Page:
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Major breakthrough for Chinese companies in the patenting stakes

A significant milestone has been reached in the history of patents in China. For the first time invention patent grants made to domestic entities are outstripping those made to foreign concerns. According to SIPO statistics, in the first six months of 2009 Chinese applicants received 18,634 patents, while applicants from overseas took 17,737; that's 51.2% and 48.8% respectively. In 2008, Chinese applicants were awarded 49.7% of the 93,706 invention patents granted by SIPO.

Although SIPO received well over 800,000 patent applications last year, the vast majority of these were for utility and design patents. The only applications to receive substantive examination are for invention patents, which tend to account for around 25% to 30% of the overall total. Up to now, foreign concerns have always received more grants than local ones - reflecting their greater experience of dealing with patents, no doubt. But now that has changed it is unlikely that we will see the trend reversed - especially as it has been estimated that as recently as 2007 just 1% of Chinese companies had made any kind of patent application. Can you imagine the numbers involved when, say, 10% of them are making use of the patent system?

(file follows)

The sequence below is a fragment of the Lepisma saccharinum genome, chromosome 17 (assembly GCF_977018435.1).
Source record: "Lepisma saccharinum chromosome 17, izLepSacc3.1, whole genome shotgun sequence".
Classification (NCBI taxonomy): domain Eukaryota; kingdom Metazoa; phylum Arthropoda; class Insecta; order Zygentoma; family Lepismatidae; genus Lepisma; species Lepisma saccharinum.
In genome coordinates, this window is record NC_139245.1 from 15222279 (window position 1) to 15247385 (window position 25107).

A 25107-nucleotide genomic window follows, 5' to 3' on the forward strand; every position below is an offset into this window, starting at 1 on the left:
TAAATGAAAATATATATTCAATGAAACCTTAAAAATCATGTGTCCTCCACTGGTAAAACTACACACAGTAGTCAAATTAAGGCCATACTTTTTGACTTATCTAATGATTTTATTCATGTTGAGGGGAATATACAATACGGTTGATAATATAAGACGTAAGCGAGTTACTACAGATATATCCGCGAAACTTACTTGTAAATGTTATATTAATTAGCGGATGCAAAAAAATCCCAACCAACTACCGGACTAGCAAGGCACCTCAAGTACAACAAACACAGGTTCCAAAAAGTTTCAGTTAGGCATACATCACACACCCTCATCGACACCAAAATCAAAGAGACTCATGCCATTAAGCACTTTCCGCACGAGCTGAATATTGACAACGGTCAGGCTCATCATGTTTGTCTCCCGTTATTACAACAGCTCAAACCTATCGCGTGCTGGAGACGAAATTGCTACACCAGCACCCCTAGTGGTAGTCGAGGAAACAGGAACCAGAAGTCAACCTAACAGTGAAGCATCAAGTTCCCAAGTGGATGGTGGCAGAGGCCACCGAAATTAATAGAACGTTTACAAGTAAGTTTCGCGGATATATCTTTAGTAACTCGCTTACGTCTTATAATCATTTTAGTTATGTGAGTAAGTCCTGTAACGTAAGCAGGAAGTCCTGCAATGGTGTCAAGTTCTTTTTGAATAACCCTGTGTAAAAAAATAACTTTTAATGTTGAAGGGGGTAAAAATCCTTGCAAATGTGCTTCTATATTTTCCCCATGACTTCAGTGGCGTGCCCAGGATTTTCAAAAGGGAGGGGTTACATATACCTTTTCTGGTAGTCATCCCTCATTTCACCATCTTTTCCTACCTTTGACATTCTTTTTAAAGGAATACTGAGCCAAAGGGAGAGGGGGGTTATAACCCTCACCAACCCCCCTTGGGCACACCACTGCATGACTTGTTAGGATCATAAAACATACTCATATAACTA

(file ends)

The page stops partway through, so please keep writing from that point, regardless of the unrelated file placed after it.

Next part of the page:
Clearly, all of this has major implications for granting authorities, in-house patent departments and private practice firms across the world. What a great time it is to be a fluent Chinese speaking and reading patent attorney, for example. And moving forward, can any patent office or patent attorney firm anywhere do its job properly without access to high-level Chinese expertise? Quite frankly, I don't see how. You also have to consider the impact of increased Chinese use of the international system. We already have huge backlogs in most patent offices, but as companies from China move into foreign markets their already increasing use of the PCT and direct filings in offices such as the USPTO, EPO and JPO is only bound to accelerate. It is a frightening thought.


Joff Wild
IAM Magazine
22 July 2009

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IP management, Patents, IP business

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